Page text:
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Lobbyists and lawmakers, one big family

By Nick Nyhart
March 29, 2014 -- Updated 1441 GMT (2241 HKT)
Nick Nyhart says money does most of the talking in Congress.
Nick Nyhart says money does most of the talking in Congress.
STORY HIGHLIGHTS
  • The American people do not like Congress at historic levels and believe money rules
  • 78 members of Congress can count federally registered lobbyists as family members
  • 25% of the $6 billion donated to candidates came from one ten-thousandth of the population
  • Politicians don't listen to those unable to write big checks, who are left out of process

Editor's note: Nick Nyhart is president and CEO of Public Campaign, which advocates for reform in the U.S. money and politics system.

(CNN) -- The American people do not like Congress -- and they don't like Congress at historic levels. Gallup polling showed that only 12% of the American people approved of Congress in February. And it's easy to see why.

Americans think members of Congress have no interest in listening to them. According to a Public Campaign/Democracy Corps poll, they believe politicians' priorities are first and foremost special interest groups, then campaign contributors, party leaders and the media. listening to their own consciences and their constituents tied for dead last.

Nick Nyhart
Nick Nyhart

This isn't cynicism. It's perfectly rational.

Think about what we see every day on Capitol Hill. Members of Congress using elective office as little more than a gateway job to something more lucrative on Wall Street or K Street. There's a constantly revolving door of Hill staffers cycling in and out of congressional jobs and high-paying gigs at industry lobby shops.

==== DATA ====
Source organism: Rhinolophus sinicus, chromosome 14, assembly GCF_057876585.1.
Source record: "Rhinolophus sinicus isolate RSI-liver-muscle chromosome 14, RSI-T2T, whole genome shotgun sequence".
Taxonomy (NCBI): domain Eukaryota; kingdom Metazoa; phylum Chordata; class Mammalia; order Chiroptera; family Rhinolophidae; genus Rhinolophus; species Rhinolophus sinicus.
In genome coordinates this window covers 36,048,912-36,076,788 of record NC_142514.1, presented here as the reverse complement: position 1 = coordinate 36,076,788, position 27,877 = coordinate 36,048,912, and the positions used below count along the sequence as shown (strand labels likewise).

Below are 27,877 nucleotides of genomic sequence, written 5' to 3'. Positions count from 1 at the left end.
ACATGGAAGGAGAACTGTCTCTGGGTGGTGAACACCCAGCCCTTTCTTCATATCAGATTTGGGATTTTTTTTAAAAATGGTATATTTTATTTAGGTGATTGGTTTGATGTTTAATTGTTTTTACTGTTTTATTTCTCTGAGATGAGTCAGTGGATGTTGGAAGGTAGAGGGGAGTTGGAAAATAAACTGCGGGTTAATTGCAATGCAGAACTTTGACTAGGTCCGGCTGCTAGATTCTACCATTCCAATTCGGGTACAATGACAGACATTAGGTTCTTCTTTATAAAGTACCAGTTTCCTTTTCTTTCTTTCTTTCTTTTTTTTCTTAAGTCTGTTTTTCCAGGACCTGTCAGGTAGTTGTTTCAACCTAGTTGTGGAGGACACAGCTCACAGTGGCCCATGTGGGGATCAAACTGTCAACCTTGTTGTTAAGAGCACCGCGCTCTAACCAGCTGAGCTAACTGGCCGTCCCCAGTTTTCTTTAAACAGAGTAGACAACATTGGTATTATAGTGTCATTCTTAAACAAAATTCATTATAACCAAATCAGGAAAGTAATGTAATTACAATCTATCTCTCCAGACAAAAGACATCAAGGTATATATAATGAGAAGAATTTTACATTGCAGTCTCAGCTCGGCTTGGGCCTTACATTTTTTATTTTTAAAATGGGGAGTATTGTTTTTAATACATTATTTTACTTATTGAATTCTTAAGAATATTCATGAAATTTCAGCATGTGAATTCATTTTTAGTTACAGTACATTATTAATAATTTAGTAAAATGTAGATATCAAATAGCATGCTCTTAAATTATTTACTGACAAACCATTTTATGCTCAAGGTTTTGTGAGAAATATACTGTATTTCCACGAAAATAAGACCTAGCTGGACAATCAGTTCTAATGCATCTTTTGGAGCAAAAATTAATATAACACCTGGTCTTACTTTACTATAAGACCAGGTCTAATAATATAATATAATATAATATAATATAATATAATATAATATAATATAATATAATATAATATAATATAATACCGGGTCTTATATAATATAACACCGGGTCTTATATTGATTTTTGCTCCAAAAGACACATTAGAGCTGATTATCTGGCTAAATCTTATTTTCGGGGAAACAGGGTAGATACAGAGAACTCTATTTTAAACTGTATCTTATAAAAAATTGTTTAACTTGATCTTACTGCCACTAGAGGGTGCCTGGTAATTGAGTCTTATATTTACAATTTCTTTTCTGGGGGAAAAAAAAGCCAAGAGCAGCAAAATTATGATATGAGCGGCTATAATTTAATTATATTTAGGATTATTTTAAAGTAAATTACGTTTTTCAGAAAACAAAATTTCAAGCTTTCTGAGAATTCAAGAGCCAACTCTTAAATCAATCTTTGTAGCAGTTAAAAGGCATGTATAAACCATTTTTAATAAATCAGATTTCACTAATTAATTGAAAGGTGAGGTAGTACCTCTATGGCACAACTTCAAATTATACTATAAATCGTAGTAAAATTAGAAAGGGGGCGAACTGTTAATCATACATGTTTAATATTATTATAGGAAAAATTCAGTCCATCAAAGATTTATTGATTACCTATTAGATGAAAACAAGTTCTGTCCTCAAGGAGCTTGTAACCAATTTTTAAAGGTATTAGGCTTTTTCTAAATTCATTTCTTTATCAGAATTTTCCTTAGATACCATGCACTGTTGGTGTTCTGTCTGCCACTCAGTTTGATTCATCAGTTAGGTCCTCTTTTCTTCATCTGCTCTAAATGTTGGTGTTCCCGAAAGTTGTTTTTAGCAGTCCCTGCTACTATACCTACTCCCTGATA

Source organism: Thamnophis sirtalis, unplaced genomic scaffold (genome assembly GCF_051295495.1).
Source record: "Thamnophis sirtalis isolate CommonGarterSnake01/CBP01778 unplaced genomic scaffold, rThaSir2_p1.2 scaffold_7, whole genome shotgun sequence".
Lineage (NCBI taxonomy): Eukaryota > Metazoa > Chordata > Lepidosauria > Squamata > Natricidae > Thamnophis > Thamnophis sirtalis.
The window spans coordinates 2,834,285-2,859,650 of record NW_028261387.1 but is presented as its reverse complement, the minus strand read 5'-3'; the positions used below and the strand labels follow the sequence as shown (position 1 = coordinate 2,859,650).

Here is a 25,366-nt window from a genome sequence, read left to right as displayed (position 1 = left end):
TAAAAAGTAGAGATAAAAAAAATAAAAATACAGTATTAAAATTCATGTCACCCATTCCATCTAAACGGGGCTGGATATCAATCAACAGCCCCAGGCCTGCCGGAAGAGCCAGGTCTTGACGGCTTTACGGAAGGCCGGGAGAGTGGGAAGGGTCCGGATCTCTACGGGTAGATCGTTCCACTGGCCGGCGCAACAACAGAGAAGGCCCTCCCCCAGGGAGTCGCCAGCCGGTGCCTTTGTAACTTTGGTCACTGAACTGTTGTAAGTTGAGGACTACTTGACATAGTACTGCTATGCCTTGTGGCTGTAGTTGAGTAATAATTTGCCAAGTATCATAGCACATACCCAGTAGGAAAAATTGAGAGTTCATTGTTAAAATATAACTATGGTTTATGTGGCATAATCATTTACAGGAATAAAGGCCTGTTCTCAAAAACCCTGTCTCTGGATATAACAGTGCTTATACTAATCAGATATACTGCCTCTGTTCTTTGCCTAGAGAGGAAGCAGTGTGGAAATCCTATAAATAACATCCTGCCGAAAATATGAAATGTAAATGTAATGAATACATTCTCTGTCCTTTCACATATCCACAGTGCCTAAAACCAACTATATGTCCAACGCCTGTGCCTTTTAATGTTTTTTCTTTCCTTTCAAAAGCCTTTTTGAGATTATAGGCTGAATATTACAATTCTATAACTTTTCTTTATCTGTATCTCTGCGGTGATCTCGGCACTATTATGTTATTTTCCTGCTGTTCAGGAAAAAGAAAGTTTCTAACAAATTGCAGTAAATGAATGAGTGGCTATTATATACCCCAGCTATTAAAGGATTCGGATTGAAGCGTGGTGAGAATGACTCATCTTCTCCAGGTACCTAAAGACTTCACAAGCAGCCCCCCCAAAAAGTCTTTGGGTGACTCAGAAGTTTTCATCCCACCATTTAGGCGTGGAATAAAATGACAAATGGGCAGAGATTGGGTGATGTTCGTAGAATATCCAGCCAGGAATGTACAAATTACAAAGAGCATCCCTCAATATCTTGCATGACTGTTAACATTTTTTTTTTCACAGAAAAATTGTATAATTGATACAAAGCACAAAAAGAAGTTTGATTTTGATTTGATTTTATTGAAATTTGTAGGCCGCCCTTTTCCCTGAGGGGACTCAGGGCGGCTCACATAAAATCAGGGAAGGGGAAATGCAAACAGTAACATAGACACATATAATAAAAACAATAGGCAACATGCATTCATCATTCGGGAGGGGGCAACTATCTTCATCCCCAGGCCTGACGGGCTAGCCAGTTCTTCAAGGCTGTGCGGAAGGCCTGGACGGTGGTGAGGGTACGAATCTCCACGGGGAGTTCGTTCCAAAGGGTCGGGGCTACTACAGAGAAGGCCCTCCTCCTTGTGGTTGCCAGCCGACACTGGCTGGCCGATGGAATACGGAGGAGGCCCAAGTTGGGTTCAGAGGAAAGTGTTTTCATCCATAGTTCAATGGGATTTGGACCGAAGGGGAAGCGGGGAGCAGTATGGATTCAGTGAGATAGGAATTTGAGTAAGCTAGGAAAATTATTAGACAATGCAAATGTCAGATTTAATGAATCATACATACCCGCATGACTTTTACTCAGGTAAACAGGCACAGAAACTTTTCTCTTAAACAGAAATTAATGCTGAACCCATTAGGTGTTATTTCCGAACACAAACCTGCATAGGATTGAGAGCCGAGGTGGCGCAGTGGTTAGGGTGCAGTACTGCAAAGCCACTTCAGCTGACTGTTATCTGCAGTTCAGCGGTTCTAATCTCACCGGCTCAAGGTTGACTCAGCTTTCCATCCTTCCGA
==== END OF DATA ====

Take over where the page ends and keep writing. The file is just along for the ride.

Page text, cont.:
We've all known a cozy relationship exists between legislators and lobbyists. But often they're in the same family. As CNN's Drew Griffin reported for "AC360º," 78 members of Congress can count federally registered lobbyists as family members. Those lobbyists number 100, and according to congressional watchdog Legistorm, they have worked on lobbying contracts worth $2 billion.

House Minority Leader Nancy Pelosi promotes the finance reform \
House Minority Leader Nancy Pelosi promotes the finance reform "Government by the People Act" on February 5.

Republican Sen. Roy Blunt of Missouri, a member of the Agriculture Subcommittee of the Senate Appropriations Committee, is married to a lobbyist for Kraft Foods, a company that lobbied in 2013 on farm and agriculture bills. Democratic Senate Majority Leader Harry Reid's son and son-in-law have lobbied Congress on a variety of issues. And this week, Reid faced questions about a payment to his granddaughter for "gifts" for his campaign donors -- but he since said he was returning the money to his campaign.

The personal conflicts of interest for lawmakers are only exacerbated by another big problem in Washington: Our pay-to-play campaign finance system.